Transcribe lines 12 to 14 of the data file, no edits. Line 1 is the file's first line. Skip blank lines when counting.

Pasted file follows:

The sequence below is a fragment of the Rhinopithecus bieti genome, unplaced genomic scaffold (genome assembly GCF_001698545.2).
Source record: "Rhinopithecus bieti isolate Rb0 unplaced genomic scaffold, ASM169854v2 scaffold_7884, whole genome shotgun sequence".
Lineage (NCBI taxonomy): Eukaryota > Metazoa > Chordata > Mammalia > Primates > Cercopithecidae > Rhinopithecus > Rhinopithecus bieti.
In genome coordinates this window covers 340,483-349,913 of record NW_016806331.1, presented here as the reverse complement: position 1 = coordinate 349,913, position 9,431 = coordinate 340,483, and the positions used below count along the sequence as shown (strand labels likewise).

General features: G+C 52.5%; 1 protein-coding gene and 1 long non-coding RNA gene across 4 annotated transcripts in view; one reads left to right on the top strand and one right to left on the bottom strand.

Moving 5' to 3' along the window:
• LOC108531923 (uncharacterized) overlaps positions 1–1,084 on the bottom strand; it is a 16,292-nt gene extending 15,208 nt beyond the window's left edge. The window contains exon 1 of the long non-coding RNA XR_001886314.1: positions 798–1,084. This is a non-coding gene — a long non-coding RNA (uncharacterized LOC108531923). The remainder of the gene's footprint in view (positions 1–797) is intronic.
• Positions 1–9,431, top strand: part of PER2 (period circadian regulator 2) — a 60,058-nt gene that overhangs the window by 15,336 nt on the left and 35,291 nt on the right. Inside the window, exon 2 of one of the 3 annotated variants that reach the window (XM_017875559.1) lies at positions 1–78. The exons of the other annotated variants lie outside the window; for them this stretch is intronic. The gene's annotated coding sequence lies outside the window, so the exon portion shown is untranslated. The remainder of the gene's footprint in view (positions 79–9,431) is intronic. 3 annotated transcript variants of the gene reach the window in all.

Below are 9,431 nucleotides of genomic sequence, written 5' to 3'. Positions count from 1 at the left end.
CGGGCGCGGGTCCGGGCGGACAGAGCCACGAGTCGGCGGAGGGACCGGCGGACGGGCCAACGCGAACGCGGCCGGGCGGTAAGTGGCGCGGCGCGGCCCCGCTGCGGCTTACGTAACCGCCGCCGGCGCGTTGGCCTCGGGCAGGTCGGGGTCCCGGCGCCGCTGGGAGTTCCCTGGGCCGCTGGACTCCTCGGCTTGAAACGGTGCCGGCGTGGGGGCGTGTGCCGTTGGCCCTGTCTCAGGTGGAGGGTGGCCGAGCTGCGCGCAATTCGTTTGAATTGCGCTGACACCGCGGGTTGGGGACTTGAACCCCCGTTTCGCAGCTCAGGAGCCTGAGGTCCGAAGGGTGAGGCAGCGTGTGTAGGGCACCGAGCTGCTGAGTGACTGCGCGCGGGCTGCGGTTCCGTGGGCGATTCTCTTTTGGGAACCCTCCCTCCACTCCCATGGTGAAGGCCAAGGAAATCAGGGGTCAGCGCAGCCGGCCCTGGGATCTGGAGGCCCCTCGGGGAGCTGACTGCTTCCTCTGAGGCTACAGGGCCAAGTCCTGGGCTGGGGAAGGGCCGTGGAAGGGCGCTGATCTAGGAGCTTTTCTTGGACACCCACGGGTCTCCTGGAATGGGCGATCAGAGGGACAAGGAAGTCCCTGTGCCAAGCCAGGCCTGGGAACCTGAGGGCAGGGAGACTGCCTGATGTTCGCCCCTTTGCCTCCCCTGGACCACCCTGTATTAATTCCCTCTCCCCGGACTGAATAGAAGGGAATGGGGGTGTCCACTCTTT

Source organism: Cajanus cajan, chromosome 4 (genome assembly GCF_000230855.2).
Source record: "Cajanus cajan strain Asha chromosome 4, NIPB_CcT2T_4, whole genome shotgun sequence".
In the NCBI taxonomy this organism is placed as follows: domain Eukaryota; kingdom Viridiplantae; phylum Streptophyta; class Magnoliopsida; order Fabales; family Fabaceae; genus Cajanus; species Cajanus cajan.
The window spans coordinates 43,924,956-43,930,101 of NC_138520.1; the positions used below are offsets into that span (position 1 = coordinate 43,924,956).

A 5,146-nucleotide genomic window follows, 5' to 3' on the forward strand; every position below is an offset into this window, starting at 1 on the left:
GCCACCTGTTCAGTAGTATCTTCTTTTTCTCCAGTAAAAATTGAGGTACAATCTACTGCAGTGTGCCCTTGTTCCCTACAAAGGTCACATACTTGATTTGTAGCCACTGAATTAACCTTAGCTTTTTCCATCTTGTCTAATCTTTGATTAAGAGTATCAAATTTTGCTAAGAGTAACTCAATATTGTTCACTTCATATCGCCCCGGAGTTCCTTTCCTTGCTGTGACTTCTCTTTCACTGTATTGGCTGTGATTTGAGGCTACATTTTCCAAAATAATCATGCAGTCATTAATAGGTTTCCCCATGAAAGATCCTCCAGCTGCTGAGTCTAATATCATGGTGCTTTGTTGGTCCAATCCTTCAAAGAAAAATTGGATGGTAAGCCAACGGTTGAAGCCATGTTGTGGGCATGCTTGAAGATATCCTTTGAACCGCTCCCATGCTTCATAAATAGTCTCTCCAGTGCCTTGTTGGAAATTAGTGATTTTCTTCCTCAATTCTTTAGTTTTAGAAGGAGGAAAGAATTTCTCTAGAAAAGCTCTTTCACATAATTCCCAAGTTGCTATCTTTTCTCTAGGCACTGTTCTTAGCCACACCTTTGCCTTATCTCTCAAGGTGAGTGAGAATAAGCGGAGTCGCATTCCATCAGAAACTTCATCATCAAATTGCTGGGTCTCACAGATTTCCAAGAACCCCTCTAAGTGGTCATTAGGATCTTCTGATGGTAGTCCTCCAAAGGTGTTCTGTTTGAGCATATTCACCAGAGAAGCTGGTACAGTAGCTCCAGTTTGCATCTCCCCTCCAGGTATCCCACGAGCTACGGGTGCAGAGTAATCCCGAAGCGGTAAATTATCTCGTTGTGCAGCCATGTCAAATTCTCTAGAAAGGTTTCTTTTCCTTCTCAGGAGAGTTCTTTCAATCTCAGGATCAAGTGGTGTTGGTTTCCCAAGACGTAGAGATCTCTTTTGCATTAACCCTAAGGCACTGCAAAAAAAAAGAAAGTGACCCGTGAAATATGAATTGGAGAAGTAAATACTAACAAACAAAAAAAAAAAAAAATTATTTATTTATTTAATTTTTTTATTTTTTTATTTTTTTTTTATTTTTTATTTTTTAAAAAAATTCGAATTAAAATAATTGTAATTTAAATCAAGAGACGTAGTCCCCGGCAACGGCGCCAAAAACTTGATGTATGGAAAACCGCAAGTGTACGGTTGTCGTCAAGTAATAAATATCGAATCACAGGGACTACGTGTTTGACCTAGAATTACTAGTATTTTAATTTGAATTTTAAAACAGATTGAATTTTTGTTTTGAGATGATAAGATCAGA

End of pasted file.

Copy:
Source record: "Cajanus cajan strain Asha chromosome 4, NIPB_CcT2T_4, whole genome shotgun sequence".
In the NCBI taxonomy this organism is placed as follows: domain Eukaryota; kingdom Viridiplantae; phylum Streptophyta; class Magnoliopsida; order Fabales; family Fabaceae; genus Cajanus; species Cajanus cajan.
The window spans coordinates 43,924,956-43,930,101 of NC_138520.1; the positions used below are offsets into that span (position 1 = coordinate 43,924,956).